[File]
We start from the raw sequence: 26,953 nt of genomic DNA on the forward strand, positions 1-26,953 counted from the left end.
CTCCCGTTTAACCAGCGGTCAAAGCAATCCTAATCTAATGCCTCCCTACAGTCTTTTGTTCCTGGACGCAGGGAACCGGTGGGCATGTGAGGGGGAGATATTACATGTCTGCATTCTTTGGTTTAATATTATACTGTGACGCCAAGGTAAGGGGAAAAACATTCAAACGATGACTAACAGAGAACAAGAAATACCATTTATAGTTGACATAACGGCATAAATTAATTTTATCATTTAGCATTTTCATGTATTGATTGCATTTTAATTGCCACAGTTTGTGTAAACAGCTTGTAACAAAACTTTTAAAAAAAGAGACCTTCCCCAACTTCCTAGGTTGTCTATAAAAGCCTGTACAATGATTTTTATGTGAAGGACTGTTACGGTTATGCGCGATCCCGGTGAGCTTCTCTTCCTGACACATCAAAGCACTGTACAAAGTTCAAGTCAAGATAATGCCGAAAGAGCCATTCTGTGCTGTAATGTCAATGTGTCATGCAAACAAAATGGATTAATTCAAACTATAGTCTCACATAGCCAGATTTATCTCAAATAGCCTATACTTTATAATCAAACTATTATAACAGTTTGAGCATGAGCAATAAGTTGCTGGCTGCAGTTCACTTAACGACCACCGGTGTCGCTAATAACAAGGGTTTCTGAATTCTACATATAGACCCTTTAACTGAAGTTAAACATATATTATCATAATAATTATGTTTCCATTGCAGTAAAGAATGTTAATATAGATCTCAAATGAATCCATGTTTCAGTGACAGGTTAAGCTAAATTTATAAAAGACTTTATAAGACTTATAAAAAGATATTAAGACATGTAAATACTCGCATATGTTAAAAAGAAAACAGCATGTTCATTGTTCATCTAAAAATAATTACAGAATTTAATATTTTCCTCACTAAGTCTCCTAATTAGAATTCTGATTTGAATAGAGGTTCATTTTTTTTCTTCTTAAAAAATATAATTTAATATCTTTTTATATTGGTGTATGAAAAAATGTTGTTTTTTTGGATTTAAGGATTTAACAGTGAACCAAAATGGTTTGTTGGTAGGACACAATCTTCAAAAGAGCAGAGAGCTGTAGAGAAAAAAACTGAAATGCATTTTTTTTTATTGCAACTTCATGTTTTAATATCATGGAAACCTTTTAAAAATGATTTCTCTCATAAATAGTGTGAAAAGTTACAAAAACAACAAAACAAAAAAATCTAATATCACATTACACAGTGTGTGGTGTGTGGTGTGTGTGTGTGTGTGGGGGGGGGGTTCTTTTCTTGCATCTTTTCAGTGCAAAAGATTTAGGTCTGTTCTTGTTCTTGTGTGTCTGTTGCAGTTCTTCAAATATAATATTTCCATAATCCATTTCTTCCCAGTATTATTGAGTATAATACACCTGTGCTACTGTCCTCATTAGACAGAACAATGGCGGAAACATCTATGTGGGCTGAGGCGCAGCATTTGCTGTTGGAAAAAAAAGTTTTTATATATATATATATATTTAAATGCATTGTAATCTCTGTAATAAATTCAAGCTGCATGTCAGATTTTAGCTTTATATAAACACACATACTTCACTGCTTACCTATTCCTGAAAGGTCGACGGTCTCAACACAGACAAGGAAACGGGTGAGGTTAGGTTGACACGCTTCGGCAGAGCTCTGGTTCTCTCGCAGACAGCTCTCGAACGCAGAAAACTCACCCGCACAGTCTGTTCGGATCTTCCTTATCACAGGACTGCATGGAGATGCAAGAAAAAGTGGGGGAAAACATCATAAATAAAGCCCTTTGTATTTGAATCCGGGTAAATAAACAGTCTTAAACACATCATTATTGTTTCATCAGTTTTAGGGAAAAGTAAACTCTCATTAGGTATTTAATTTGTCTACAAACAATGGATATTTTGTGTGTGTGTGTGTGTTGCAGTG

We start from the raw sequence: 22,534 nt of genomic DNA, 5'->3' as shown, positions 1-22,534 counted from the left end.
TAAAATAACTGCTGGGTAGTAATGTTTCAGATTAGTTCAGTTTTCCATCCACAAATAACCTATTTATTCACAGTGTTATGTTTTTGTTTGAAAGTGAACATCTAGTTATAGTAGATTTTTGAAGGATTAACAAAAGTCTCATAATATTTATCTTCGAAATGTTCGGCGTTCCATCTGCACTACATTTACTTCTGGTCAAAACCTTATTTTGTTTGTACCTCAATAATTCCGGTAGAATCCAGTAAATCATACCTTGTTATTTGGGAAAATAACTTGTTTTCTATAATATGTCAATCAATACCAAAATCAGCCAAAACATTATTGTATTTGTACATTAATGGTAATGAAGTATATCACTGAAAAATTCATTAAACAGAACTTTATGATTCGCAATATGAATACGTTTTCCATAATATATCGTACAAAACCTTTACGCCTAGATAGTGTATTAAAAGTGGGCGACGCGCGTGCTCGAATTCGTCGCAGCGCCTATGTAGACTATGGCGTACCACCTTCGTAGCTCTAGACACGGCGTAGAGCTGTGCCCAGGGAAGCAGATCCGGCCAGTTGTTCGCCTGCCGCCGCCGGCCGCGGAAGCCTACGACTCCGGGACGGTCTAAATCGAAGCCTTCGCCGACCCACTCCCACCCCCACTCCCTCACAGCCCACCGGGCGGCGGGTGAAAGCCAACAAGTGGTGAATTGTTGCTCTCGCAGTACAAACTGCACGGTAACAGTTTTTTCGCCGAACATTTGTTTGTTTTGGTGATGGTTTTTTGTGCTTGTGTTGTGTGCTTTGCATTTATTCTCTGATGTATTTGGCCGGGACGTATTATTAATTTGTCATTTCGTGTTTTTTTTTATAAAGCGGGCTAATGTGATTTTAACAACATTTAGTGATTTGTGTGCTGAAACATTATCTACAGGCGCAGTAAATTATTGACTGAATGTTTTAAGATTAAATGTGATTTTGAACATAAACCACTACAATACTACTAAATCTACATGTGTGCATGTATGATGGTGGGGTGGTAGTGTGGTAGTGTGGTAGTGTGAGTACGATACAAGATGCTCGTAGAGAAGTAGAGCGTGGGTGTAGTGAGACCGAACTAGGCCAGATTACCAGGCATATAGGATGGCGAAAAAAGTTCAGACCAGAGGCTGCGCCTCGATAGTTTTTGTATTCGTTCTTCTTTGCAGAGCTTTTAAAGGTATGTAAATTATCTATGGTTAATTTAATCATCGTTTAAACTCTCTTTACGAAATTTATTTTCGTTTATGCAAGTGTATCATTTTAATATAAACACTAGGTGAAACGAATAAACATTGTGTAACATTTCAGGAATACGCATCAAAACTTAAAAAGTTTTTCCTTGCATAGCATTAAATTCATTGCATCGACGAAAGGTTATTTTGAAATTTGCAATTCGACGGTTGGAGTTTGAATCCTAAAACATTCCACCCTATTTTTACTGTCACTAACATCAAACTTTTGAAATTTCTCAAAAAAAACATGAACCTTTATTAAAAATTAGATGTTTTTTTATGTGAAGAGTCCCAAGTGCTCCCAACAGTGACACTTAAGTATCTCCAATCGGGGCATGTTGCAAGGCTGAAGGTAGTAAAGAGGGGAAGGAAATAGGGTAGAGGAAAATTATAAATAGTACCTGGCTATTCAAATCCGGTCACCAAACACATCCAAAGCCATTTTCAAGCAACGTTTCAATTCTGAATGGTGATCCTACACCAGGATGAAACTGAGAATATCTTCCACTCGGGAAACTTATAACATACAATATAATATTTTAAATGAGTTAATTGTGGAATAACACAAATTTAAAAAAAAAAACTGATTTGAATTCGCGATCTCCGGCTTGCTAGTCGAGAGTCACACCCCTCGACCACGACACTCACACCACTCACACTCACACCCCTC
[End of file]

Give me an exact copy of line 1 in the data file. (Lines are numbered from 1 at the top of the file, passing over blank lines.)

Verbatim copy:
We start from the raw sequence: 26,953 nt of genomic DNA on the forward strand, positions 1-26,953 counted from the left end.